“Undateable,” 8 p.m., NBC.
In an era of slick
editing and effects, it's fun to catch NBC's passion for live shows –
“Saturday Night Live,” key “Voice” episodes, the so-so “Best
Time Ever” and the annual musicals, with “The Wiz” coming Dec.
3. And tonight happens to be especially lively.
“Undateable,” a comedy set in a bar; like “SNL,” it's ragged
and erratic, but fun. Then switch to PBS at 9 p.m. for “Live at
Lincoln Center.” This edition (see next item) isn't really live –
despite the title – but is live on tape, which is close; it reminds
us of the joy and difficulty of live theater.
II: “Live From Lincoln Center,” 9-11:30 p.m., PBS.
Back in 1930, George
Kaufman had already written 20 Broadway shows, including Marx
Brothers classics and “The Front Page”; Moss Hart, 25, had
written one show, which quickly died out-of-town.
impoverished, visited Kaufman's penthouse; a Pulitzer-winning
partnership was starting. That was recounted in Hart's “Act One”
memoir, which was adapted for the stage by James Lapine. It bogs down
a bit in the second half, but is beautifully staged. Tony Shalhoub
and Andrea Martin skillfully juggle multiple roles, while Santino
Fontana captures the appealing idealism of youth and theater.
ALTERNATIVE: “Breakthrough,” 4 and 8 p.m. and 1 a.m., National
documentary series is Geographic at its best – top people making
perrsonal films about big subjects. Before the third hour – movie
director Brett Ratner looks at brain research, at 9 p.m. Sunday –
here are reruns of the first two.
At 4 p.m., Peter
Berg views efforts to stop pandemics; that includes a moving account
by an Ebola survivor. At 8 p.m. and 1 a.m., ambitious, Paul Giamatti
sees how robotics have gone from sci-fi silliness to real life. In an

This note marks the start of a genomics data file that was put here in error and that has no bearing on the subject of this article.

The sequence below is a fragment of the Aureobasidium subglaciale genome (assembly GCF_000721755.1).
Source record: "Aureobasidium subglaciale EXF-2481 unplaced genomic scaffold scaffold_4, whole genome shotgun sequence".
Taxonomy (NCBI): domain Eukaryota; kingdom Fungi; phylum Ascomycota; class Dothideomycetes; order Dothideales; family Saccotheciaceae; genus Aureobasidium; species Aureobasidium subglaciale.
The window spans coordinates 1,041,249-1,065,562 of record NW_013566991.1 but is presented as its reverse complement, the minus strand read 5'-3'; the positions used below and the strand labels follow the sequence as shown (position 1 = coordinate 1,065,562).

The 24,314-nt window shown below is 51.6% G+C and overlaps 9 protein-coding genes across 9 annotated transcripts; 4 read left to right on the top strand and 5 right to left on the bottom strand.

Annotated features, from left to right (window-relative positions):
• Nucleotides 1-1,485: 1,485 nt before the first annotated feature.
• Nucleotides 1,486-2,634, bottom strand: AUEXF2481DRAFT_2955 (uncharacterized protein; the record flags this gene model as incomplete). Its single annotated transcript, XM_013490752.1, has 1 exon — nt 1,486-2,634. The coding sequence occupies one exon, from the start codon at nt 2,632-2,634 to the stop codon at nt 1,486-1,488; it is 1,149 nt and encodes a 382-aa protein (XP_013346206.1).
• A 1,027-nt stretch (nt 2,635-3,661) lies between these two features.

intriguing segment, a paraplegic uses his brain to move his bionic
David,” anytime, Netflix. Two decades ago, Bob Odenkirk and David
Cross created brilliant sketch comedy in HBO's “Mr. Show.” They
went on to separate fame with “Better Call Saul” and “Arrested
Development,” respectively, but now they've linked for fresh
Junior,” 8 p.m., Fox. Last year, at 12, Logan Guleff became the
show's second champion. Now he's back to give advice. Also,
contestants create cupcake frosting and a scallop dish.
Standing,” 8 p.m., ABC. It's not always easy for sisters to work
together. Kristin asks Mandy to design the restaurant uniforms ...
then balks at Mandy's creative process. Meanwhile, their sister Eve
wants her annoying friend Cammy to move in with the family for a
“It's a Mad, Mad,
Mad, Mad World” (1963), 8-11 p.m. ET, Turner Classic Movies. This
sprawling comedy has people chasing after missing money. It's uneven,
but a chance to re-visit some greats – Spencer Tracy, Sid Caesar,
Mickey Rooney, Edie Adams, Jonathan Winters, Jimmy Durante and more.
“Dr. Ken,” 8:31
p.m., ABC. Back in 1994, Margaret Cho starred in “All-American
Girl”; its failure, she implied later, came because ABC was hung up
on ethnic stereotypes. It would take 21 years before the network
launched another comedy with a Korean-American star (Ken Jeong).
Tonight, she guests as his sister, a more-successful doctor; when she
invites him on his talk show, his jealousy overflows.
9 p.m., CBS. Two familiar TV people have guest roles. Julie Benz
(“Dexter,” “Defiance”) plays a San Francisco cop, probing the
murder of five Chinese arms dealers. Kristoffer Polaha (“Live
Unexpected,” “Backstrom”) plays a charming con man whose
partner was killed.
10 p.m., CBS. A serial killer threatens Danny's wife Linda and their
kids. Now Linda worries about the future of Danny's job and their